The Republic

The Republic Summary and Analysis of Book IV

"Wealth, Poverty, and Virtue"

Summary: Book IV

Book IV begins with a question posed by Adeimantus: what happiness is there for the guardians? Socrates' quick rebuff directs Adeimantus to the original premise; their State is utilitarian, and does not serve the good of one class to the detriment of another. Moreover, the guardians would count duty to the State among their highest virtues.

Continuing to build and broaden, Socrates' must solve the problem of how the State, devaluing wealth, would defend itself. First he reminds his listeners that their citizens are neither rich and lazy nor poor and destitute; indeed, through their education, they would all be worthy and robust warriors. Second, since they do not love money, they would be able to form advantageous alliances, offering the undesired spoils of victory to these allies. And finally the State's cohesion and unity would protect it from inner strife, a major weakness in other states and during conflict in particular.

Believing they have accomplished the first part of their goal, Socrates revivifies the debate on justice. He suggests they once again go in search of the elusive virtue, this time by discriminating among its complements. At this point, to Socrates and his auditors, the State is perfect, and thus it must contain justice‹they need only separate one virtue from the next.

Socrates defines wisdom as good counsel, and he finds it embodied in the guardians, whose job it is to lead. Courage resides in those who fight; it is shown to be knowledge of the nature of fear. And temperance, "the ordering and controlling of certain pleasures and desires," is uniquely present in all citizens, by their own choice or otherwise. With three of the four cardinal virtues now uncovered, the philosophers begin to hunt for justice.

Justice, Socrates tentatively concludes, must live in the stipulation that each man practice only the one thing most suitable to his nature; there is no other place left. But at the moment it looks as though justice will be grappled with once and for all, Socrates digresses. However, the digression, which determines the soul to have three commensurate principles (reason, appetite, and spirit) to those of the State, eventually and characteristically leads back to justice. In the meantime the philosophers have gained a bit of related knowledge.

Socrates has set the stage for the final solution. Rapidly, he and his auditors culminate everything they have learned so far. Socrates then connects the hierarchical organization of the State to the harmony of the individual. There are three principles at work in both, and one is the microcosm of the other. Since the nature of the State and the nature of the individual are analogous, Socrates argues, the nature of justice must also be analogous. Thus he applies his earlier ideas about State justice to the individual. For Socrates, justice in the individual is harmony among the three principles of the soul, achieved by rationality, or reason‹the wisest faculty (in terms of the State, the guardians). Having reached their goal, the philosophers decide to examine in the next book the different ways that the ideal State may be governed or misgoverned.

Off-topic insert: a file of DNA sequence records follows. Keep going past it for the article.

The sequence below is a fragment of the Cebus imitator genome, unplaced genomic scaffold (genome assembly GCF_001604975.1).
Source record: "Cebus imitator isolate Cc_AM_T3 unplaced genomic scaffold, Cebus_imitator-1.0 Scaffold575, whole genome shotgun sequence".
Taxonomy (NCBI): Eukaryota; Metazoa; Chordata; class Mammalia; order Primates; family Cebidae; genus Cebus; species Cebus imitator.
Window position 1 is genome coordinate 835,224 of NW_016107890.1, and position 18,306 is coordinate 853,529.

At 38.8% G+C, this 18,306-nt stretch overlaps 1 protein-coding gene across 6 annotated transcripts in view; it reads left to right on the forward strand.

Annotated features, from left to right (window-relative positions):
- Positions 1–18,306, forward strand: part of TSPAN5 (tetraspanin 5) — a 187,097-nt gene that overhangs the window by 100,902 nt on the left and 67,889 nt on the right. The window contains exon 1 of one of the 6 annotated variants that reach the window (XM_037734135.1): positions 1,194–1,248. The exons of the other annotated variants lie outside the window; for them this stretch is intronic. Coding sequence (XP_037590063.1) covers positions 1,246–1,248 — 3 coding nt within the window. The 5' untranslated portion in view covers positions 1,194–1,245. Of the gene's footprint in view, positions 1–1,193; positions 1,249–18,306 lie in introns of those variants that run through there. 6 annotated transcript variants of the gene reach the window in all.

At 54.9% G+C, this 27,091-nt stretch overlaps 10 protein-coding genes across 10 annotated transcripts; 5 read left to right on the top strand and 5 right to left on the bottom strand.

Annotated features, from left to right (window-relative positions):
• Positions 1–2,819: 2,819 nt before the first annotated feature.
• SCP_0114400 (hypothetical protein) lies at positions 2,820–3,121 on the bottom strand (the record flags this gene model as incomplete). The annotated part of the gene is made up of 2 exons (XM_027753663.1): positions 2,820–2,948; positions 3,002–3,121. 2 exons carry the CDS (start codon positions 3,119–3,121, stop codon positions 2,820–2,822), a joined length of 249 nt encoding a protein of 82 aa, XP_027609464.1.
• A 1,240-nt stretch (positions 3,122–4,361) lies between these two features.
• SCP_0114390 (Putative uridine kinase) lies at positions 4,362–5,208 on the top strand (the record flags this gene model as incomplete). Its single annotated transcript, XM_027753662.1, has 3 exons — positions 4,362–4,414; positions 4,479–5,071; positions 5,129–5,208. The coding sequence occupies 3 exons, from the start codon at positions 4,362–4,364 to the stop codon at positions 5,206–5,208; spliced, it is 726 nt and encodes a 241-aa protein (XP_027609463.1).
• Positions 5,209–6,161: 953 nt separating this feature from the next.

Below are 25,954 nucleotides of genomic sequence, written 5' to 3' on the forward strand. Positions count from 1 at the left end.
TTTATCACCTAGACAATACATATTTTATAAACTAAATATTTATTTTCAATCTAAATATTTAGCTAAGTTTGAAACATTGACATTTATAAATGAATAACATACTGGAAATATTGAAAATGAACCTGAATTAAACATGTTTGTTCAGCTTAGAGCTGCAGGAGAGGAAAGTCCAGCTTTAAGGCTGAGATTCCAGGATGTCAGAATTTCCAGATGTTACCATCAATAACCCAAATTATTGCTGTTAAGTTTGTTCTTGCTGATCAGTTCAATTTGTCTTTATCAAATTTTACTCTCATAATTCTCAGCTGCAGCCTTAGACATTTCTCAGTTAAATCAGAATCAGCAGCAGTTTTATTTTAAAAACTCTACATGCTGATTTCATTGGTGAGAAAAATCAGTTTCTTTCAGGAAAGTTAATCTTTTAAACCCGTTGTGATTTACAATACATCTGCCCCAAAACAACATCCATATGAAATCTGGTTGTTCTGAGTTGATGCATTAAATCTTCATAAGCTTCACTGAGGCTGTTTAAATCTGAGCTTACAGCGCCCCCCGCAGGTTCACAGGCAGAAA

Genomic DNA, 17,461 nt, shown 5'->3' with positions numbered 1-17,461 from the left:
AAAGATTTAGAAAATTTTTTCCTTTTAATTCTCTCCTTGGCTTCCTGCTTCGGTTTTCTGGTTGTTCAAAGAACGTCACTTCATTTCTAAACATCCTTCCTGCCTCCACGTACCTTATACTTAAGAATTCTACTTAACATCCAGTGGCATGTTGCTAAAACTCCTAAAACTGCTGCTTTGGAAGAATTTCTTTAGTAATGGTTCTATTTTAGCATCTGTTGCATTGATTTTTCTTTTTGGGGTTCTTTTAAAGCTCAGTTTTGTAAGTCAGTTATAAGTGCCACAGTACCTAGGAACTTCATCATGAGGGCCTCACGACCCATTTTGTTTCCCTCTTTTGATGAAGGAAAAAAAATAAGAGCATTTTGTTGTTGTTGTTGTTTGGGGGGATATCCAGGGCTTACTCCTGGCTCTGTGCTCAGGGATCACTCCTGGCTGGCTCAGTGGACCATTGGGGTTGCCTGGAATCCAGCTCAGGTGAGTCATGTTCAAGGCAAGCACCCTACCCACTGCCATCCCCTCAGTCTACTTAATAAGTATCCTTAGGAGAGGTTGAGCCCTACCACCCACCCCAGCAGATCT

Analysis: Book IV

Adeimantus' early objection falls into the category of luxury, where an object no longer only serves its purpose, but has become an end in itself. His complaint for the perceived lack of enjoyment in the lives of the guardians, while human, has no place in the debate at this point. Guardians are objectified, in the sense that they have an essential role , or purpose within the State, and are educated and trained to serve its greater causes.

Throughout the discourse on guardians, defense, and legislature, Plato, through his mouthpiece Socrates, continually reiterates the importance of education, of the harmonious balance between music and gymnastics that will guide the citizens through life. This emphasis should not be ignored. Plato places great, if not primary, value on education. The prudent, early nurturing citizens of the State receive readies them for smaller tasks that Socrates admits in the dialogue he has no time to address. It is the carefully prepared wool ground, Socrates illustrates in an extended metaphor, on which the dyer sets his vivid colors. Plato's famous Academy, ancient prototype for the university, was constructed with the same principles in mind.

Socrates reveals justice at work in the State through a process of elimination. But, in fact, as Socrates himself notes, it was built into the State from the beginning. That each man practice what he is best adapted to was one of the State's very basic provisions. It is the archaic formulation of Immanuel Kant's marriage of the object with its purpose. But if this justice, then it seems grossly oversimplified, since a man is capable of performing a multiplicity of tasks well, and is not described by his occupation only. Socrates, however, is not finished yet.

The parallel between State and individual that had been slowly and surreptitiously developing through the last three dialogues comes into full view at the end of Book IV. It was Socrates' plan to construct the perfect State first‹which they profess to have done‹, and then to examine an individual citizen of the State, in order to "define" justice. Finally Socrates divulges his parallel. The State is the macrocosm of the individual; they share one another's principles. Socrates has "proven" the existence of justice in the State; therefore, since the faculties of the individual correspond on a smaller scale to those of the State, justice must also exist in the individual. Not surprisingly, Socrates pushes on, showing how justice for the individual is the realization of an internal harmony among his own disparate parts‹his reason, appetite, and spirit.